Breaking Down Power in the Golf Swing-Part 2


Breaking Down Power in the Golf Swing-Part 2


In Part One of the series we explained the physics behind power and its relationship to strength.  We addressed some of the confusion surrounding power development in the golf swing and the necessary continuum required initially to lay a foundation for power.  We identified the four major power sources in the golf swing and touched on the kinematic sequence.

The kinematic sequence refers to the various segments of the body involved in a particular movement, how they store and release energy, and what timing, sequence and tempo occurs among the segments as the movement is being performed. 

Each sport has its own unique and specialized movements, and each movement has a unique kinematic sequence.  In golf we have isolated four distinct segments in the kinetic sequence. Hips (lower body), torso, arms and club. Think of the four major power sources (vertical thrust power, rotational power, wrist release power and opposite side power) and their relationship to the segments and the kinematic sequence.  

When we take the club back we are loading the hips and lower body and creating a coiling effect around the trail leg.  This ability to load the hips and coil like a spring is the trademark of a powerful swing. 

Additionally, the best players in the world are able to create tremendous separation with precise sequencing between the segments during the swing. 

What is separation?  Think of a whip.  The characteristic quality  of a whip is the acceleration and deceleration of overlapping segments..the sum of which is a tremendous storing and releasing of energy.  The first segment accelerates rapidly until it is stretched to its maximum distance in relation to the adjoining segment.  As the first segment slows, the next adjoining segment is sling-shotted forward, at a great velocity, to catch up to the first segment.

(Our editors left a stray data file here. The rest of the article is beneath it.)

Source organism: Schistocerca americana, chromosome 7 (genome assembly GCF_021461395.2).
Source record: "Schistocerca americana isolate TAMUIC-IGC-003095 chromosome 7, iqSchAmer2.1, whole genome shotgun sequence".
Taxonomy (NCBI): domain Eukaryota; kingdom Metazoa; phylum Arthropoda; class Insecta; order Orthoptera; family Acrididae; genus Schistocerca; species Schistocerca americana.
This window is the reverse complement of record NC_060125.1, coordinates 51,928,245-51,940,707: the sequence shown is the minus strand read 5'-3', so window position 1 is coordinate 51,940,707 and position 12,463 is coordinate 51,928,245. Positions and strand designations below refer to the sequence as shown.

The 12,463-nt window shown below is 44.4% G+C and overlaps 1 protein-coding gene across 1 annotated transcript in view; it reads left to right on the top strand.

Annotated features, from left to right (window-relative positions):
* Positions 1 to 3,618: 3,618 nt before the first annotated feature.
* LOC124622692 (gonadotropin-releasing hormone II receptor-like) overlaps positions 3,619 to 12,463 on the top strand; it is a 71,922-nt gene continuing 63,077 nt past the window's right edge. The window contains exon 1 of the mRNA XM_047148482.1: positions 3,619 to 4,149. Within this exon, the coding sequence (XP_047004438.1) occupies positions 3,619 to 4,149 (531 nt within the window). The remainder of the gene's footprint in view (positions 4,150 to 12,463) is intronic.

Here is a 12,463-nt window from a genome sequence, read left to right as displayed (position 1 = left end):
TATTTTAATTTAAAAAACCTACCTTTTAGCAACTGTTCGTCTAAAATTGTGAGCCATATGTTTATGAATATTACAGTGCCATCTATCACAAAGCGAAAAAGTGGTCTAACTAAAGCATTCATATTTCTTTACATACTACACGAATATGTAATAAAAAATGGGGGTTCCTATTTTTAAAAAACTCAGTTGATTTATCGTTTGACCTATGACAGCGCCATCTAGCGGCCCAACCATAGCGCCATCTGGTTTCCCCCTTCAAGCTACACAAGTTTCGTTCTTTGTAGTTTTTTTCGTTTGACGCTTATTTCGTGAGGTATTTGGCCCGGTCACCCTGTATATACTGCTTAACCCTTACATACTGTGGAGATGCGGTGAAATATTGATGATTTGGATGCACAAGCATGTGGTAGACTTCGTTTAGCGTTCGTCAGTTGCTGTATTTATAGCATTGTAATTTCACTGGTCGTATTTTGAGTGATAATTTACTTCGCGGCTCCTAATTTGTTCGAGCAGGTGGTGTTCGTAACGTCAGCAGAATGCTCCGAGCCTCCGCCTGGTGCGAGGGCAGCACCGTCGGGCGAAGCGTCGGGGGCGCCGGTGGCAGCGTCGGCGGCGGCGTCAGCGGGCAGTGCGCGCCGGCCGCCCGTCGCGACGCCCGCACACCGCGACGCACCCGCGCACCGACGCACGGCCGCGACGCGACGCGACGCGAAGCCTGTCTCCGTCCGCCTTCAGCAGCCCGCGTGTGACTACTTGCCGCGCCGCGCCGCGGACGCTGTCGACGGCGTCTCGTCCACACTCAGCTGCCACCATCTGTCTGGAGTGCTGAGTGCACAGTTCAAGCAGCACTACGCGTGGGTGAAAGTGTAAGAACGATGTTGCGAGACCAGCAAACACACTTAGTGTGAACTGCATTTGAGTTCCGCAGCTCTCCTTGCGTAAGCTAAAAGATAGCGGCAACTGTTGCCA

This then puts the second segment the maximum distance from the third segment, which in turn is catapulted forward. This storing and releasing of energy, and the precise timing and sequence that each segment accelerates and decelerates is the kinematic sequence. 

Another excellent analogy would look like this.  Four sprinters are lined up in blocks.  They have a rubber band attached at the waist, connecting them to the next sprinter in line.  The gun goes off, but only the first sprinter takes off.  When the first sprinter reaches the limit of his rubber band, plus the little extra stretch of the band, the second sprinter will be sling-shotted out of the blocks, and so on, and so on. 

In the golf swing, the back-swing creates a loading of the hips and a coiling around the trail leg, as well as a weight shift.  In the downswing the hips initiate the movement.  The lagging of the torso behind the hips, the arms behind the torso and the club behind the arms is the separation and subsequent whip effect that creates power in the swing, as well as the weight shift from trail to lead leg that occurs at impact and follow through. 

Its a fundamental misunderstanding of strength and power in the golf swing to think that going to the gym and lifting haphazardly, without a specific strategy and an understanding of golf bio-mechanics and kinematics will produce power (and with it distance) in the golf swing.